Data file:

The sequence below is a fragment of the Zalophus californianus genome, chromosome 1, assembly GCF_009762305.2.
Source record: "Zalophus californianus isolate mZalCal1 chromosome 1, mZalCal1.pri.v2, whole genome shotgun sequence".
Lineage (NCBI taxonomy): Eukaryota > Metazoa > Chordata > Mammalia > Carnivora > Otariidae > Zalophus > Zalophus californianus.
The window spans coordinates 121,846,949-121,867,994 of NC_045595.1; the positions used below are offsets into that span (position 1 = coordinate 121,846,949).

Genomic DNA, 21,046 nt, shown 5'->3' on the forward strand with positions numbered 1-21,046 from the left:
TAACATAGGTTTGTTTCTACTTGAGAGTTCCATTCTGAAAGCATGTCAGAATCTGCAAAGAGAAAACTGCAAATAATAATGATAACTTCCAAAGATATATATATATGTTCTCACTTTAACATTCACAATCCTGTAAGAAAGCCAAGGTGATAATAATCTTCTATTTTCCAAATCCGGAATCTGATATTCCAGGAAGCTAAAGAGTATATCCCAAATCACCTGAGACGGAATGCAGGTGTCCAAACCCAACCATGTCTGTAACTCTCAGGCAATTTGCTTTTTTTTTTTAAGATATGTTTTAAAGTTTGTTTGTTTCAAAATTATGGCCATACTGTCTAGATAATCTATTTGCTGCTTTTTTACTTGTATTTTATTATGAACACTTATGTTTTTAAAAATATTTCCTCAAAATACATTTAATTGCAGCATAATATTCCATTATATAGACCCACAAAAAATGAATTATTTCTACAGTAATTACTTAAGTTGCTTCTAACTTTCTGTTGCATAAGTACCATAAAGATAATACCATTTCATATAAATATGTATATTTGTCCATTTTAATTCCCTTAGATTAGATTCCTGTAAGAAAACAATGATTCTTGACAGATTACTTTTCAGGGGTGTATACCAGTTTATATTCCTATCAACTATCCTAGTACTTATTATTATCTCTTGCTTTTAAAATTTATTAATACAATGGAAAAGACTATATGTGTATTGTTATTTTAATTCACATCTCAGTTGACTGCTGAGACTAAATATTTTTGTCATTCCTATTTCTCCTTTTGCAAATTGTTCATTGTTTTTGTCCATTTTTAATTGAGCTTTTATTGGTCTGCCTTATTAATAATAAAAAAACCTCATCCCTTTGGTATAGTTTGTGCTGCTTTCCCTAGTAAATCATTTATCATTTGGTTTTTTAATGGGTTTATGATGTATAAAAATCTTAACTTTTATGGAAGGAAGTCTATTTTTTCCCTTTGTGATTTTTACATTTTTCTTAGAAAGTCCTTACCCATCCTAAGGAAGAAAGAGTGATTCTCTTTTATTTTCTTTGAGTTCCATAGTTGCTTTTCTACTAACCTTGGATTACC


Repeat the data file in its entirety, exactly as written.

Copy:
The sequence below is a fragment of the Zalophus californianus genome, chromosome 1, assembly GCF_009762305.2.
Source record: "Zalophus californianus isolate mZalCal1 chromosome 1, mZalCal1.pri.v2, whole genome shotgun sequence".
Lineage (NCBI taxonomy): Eukaryota > Metazoa > Chordata > Mammalia > Carnivora > Otariidae > Zalophus > Zalophus californianus.
The window spans coordinates 121,846,949-121,867,994 of NC_045595.1; the positions used below are offsets into that span (position 1 = coordinate 121,846,949).

Genomic DNA, 21,046 nt, shown 5'->3' on the forward strand with positions numbered 1-21,046 from the left:
TAACATAGGTTTGTTTCTACTTGAGAGTTCCATTCTGAAAGCATGTCAGAATCTGCAAAGAGAAAACTGCAAATAATAATGATAACTTCCAAAGATATATATATATGTTCTCACTTTAACATTCACAATCCTGTAAGAAAGCCAAGGTGATAATAATCTTCTATTTTCCAAATCCGGAATCTGATATTCCAGGAAGCTAAAGAGTATATCCCAAATCACCTGAGACGGAATGCAGGTGTCCAAACCCAACCATGTCTGTAACTCTCAGGCAATTTGCTTTTTTTTTTTAAGATATGTTTTAAAGTTTGTTTGTTTCAAAATTATGGCCATACTGTCTAGATAATCTATTTGCTGCTTTTTTACTTGTATTTTATTATGAACACTTATGTTTTTAAAAATATTTCCTCAAAATACATTTAATTGCAGCATAATATTCCATTATATAGACCCACAAAAAATGAATTATTTCTACAGTAATTACTTAAGTTGCTTCTAACTTTCTGTTGCATAAGTACCATAAAGATAATACCATTTCATATAAATATGTATATTTGTCCATTTTAATTCCCTTAGATTAGATTCCTGTAAGAAAACAATGATTCTTGACAGATTACTTTTCAGGGGTGTATACCAGTTTATATTCCTATCAACTATCCTAGTACTTATTATTATCTCTTGCTTTTAAAATTTATTAATACAATGGAAAAGACTATATGTGTATTGTTATTTTAATTCACATCTCAGTTGACTGCTGAGACTAAATATTTTTGTCATTCCTATTTCTCCTTTTGCAAATTGTTCATTGTTTTTGTCCATTTTTAATTGAGCTTTTATTGGTCTGCCTTATTAATAATAAAAAAACCTCATCCCTTTGGTATAGTTTGTGCTGCTTTCCCTAGTAAATCATTTATCATTTGGTTTTTTAATGGGTTTATGATGTATAAAAATCTTAACTTTTATGGAAGGAAGTCTATTTTTTCCCTTTGTGATTTTTACATTTTTCTTAGAAAGTCCTTACCCATCCTAAGGAAGAAAGAGTGATTCTCTTTTATTTTCTTTGAGTTCCATAGTTGCTTTTCTACTAACCTTGGATTACC